Bush administration officials have recently told their Israeli counterparts that although the administration prefers to avoid a conflict with Sharon’s government over settlement construction — mainly in order not to jeopardize Sharon’s July pullout from Gaza — Israel should realize that pushing settlement construction could backfire by hastening negotiations on final status issues, which Israel is trying to avoid, sources said.

“If you are going to focus attention on settlements, then you should know that you may need to move quickly onto permanent status negotiations,” Ross said.

The administration’s message to the Palestinians this week was even more sobering. For the first time, an administration official said that as far as the president is concerned, the Palestinian state will be defined by its institutions, not by its borders.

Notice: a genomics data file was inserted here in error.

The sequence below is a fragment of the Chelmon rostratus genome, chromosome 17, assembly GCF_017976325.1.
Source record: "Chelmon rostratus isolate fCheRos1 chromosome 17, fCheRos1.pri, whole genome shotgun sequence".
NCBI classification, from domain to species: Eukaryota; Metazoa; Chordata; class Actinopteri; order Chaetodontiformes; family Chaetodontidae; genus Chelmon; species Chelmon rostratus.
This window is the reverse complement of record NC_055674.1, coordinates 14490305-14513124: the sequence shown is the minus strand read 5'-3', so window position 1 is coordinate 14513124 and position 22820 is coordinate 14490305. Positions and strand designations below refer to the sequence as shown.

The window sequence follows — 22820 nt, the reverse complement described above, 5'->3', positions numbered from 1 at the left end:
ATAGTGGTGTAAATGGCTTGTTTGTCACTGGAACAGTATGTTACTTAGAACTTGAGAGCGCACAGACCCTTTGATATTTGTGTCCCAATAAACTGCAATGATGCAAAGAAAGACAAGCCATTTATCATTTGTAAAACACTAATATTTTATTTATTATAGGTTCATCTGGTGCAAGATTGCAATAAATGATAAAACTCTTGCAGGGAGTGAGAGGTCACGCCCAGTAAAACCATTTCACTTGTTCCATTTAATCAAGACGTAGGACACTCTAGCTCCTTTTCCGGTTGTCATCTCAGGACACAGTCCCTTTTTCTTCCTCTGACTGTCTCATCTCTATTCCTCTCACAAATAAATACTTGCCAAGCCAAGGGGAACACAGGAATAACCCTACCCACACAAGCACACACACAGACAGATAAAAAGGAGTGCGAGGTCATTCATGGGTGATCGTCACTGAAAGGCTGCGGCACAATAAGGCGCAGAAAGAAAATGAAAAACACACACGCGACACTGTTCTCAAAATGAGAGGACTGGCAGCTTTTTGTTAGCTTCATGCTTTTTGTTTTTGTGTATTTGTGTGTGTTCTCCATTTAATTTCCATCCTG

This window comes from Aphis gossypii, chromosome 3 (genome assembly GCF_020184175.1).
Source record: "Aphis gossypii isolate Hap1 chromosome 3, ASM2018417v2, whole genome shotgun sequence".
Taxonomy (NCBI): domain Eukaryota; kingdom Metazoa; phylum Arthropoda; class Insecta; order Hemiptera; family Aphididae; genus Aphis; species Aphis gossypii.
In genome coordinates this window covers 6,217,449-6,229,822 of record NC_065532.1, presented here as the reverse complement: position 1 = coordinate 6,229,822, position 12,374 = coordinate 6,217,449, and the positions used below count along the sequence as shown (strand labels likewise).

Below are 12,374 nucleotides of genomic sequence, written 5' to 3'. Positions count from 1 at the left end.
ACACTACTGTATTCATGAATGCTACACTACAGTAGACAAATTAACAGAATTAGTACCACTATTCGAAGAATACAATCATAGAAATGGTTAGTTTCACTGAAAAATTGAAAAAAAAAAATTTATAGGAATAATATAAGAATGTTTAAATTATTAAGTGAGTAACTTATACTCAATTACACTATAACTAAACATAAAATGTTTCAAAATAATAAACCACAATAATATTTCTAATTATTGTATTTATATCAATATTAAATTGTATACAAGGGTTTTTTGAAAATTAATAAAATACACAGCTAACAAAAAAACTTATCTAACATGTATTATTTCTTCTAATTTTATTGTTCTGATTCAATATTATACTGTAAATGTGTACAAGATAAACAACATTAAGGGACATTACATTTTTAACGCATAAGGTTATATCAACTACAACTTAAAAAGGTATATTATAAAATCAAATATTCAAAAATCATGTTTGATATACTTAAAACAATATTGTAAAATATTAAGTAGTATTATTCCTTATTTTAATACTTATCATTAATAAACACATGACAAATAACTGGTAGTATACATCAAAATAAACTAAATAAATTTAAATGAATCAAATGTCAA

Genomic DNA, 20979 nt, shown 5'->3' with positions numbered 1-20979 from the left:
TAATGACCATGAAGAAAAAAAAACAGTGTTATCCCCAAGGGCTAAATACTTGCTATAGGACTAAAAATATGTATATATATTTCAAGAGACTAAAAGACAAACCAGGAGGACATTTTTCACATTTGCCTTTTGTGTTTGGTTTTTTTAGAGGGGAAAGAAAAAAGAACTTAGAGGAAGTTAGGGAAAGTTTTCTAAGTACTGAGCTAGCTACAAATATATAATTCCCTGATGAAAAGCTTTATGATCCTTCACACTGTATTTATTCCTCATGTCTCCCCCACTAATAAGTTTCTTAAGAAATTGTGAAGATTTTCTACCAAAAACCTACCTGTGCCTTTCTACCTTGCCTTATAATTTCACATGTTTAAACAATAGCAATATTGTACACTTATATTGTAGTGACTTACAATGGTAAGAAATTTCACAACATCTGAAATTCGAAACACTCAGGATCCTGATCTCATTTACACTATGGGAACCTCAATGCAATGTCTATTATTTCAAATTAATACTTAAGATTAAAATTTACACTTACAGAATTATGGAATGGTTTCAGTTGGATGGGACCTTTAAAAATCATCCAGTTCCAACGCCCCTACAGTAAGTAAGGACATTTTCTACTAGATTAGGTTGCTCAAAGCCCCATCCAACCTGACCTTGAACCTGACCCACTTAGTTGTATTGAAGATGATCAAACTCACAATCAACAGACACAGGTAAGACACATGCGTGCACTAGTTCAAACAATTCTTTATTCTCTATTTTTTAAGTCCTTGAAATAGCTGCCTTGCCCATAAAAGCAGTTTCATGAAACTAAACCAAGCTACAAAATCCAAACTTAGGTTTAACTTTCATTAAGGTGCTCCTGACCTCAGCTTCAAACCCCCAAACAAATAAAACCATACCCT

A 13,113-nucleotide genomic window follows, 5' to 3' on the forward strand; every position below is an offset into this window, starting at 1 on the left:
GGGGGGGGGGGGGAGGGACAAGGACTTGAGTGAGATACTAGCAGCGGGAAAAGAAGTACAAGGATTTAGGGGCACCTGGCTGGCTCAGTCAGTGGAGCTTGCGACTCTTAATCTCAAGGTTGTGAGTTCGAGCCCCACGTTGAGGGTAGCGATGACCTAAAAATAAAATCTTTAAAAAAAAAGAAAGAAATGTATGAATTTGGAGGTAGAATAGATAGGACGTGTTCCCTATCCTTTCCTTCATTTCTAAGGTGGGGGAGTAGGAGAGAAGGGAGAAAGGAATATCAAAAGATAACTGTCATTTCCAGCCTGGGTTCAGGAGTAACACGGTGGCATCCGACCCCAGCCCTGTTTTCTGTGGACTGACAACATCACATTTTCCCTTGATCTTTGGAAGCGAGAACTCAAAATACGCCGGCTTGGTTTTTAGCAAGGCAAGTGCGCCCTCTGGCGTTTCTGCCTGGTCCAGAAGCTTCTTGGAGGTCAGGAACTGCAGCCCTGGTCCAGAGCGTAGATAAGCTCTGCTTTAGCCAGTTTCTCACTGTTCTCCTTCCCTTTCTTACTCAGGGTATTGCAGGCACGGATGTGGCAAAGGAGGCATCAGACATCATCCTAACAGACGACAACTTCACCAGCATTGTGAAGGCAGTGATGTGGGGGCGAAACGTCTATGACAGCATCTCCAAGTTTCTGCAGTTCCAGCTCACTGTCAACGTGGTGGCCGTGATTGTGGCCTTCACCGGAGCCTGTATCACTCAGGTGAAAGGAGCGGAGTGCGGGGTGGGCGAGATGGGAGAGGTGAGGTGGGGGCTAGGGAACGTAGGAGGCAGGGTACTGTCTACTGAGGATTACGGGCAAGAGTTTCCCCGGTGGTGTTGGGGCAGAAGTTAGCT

National Security Advisor Stephen Hadley hammered home the message, speaking off the record Monday to a crowd of some 600 people at the Anti-Defamation League’s annual conference in Washington. According to people who attended the event, Hadley said: “What the president said in respect to a Palestinian state is that the true definition of a state is found in its institutions. It’s the institutions of a state — not its borders — that determines whether or not that state meets the aspirations of its people and can live in peace with its neighbors. That is the message that the president sent to the Palestinians.”

At the same time, according to people in attendance, Hadley said that putting the issues of land and borders on the table now would derail the Palestinians’ efforts to build democratic institutions

A European diplomat in Washington who called Hadley’s comments “disastrous” said that they serve as a de-facto green light for Israel annex de-facto Palestinian land in the West Bank through settlement expansion or by other means.

Israeli diplomats expressed satisfaction with Hadley’s remarks, pointing out that they correspond with the second phase of the internationally sponsored road map, which talks about a Palestinian state with provisional borders.